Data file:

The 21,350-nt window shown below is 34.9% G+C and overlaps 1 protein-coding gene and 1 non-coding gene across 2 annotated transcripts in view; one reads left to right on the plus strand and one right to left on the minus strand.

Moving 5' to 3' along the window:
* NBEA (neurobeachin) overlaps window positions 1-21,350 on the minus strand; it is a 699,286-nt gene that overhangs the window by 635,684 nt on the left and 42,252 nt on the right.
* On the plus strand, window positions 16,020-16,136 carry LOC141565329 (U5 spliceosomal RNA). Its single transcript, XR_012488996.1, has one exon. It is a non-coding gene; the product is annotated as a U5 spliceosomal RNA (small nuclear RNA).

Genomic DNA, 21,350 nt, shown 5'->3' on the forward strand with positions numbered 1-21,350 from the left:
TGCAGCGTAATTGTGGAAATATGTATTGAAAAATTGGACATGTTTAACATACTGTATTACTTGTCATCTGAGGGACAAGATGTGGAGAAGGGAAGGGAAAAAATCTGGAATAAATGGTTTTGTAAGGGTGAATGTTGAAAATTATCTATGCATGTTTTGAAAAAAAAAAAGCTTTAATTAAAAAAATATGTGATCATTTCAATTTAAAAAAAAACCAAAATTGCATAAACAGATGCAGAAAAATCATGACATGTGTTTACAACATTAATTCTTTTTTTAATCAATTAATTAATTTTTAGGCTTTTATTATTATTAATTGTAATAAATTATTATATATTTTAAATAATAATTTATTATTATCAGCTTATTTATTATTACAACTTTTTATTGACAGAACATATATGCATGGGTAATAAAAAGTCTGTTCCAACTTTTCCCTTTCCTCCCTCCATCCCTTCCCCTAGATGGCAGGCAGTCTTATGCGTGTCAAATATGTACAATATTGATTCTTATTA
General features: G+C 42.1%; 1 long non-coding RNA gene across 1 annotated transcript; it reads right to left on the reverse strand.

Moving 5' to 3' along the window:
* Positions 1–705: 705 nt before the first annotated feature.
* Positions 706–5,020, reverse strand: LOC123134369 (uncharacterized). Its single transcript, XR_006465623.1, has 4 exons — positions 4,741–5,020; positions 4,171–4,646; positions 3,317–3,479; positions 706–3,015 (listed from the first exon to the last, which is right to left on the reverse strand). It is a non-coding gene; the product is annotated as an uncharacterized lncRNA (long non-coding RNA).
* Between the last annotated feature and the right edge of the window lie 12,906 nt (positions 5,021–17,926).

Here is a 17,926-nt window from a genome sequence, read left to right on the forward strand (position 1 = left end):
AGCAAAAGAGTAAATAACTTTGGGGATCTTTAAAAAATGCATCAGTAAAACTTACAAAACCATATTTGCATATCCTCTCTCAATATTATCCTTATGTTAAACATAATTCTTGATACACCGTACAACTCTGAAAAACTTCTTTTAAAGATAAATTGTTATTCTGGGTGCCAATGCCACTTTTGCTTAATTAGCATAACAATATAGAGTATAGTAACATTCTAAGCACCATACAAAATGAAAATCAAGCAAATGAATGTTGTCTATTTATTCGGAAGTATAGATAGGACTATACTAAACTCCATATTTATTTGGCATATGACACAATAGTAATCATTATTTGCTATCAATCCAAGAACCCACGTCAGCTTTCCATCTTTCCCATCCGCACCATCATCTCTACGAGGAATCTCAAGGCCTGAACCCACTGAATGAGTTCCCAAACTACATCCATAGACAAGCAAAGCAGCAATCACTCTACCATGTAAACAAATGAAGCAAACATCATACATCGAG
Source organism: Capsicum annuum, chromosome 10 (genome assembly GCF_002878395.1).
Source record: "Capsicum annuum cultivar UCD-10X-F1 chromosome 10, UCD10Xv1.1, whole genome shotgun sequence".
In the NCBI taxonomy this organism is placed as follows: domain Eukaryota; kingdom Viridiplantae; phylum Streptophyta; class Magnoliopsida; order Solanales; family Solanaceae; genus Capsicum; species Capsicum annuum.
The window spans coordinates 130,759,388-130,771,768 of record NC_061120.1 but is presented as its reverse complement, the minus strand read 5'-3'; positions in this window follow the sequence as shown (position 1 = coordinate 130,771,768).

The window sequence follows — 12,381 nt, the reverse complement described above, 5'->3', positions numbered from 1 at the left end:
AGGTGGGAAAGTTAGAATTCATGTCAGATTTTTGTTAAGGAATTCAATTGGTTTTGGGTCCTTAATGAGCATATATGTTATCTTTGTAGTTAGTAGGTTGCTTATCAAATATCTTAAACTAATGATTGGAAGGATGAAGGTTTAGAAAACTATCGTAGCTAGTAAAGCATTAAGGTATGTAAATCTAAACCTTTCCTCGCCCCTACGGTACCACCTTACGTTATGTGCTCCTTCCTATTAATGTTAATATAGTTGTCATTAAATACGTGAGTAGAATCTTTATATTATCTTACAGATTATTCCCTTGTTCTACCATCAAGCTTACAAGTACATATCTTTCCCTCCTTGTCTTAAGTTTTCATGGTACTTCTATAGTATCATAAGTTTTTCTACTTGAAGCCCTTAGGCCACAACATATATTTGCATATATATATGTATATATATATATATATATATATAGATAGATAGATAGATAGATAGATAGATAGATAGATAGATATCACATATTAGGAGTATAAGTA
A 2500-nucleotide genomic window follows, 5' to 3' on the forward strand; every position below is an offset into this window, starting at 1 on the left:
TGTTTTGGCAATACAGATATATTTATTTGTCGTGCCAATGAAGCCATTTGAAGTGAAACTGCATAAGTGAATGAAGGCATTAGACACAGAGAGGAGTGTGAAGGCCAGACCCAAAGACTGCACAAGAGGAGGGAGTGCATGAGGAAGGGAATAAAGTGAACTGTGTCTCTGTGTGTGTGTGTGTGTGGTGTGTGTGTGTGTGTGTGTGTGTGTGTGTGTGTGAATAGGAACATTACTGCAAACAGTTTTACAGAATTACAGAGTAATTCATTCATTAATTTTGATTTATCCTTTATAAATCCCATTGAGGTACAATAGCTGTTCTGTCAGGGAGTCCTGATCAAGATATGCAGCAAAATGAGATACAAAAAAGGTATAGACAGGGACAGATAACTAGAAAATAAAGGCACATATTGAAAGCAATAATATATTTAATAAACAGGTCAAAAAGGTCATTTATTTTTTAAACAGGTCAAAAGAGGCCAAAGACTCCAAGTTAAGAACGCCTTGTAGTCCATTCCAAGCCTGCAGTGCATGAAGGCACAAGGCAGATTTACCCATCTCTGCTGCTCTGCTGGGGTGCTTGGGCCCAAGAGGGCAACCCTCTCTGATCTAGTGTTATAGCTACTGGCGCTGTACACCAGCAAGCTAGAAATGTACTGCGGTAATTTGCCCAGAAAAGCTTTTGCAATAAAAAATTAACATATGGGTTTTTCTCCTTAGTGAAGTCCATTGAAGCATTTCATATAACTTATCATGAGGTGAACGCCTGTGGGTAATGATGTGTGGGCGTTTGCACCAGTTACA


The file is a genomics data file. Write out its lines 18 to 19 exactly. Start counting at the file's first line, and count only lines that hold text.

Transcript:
The window sequence follows — 12,381 nt, the reverse complement described above, 5'->3', positions numbered from 1 at the left end:
AGGTGGGAAAGTTAGAATTCATGTCAGATTTTTGTTAAGGAATTCAATTGGTTTTGGGTCCTTAATGAGCATATATGTTATCTTTGTAGTTAGTAGGTTGCTTATCAAATATCTTAAACTAATGATTGGAAGGATGAAGGTTTAGAAAACTATCGTAGCTAGTAAAGCATTAAGGTATGTAAATCTAAACCTTTCCTCGCCCCTACGGTACCACCTTACGTTATGTGCTCCTTCCTATTAATGTTAATATAGTTGTCATTAAATACGTGAGTAGAATCTTTATATTATCTTACAGATTATTCCCTTGTTCTACCATCAAGCTTACAAGTACATATCTTTCCCTCCTTGTCTTAAGTTTTCATGGTACTTCTATAGTATCATAAGTTTTTCTACTTGAAGCCCTTAGGCCACAACATATATTTGCATATATATATGTATATATATATATATATATATATAGATAGATAGATAGATAGATAGATAGATAGATAGATAGATATCACATATTAGGAGTATAAGTA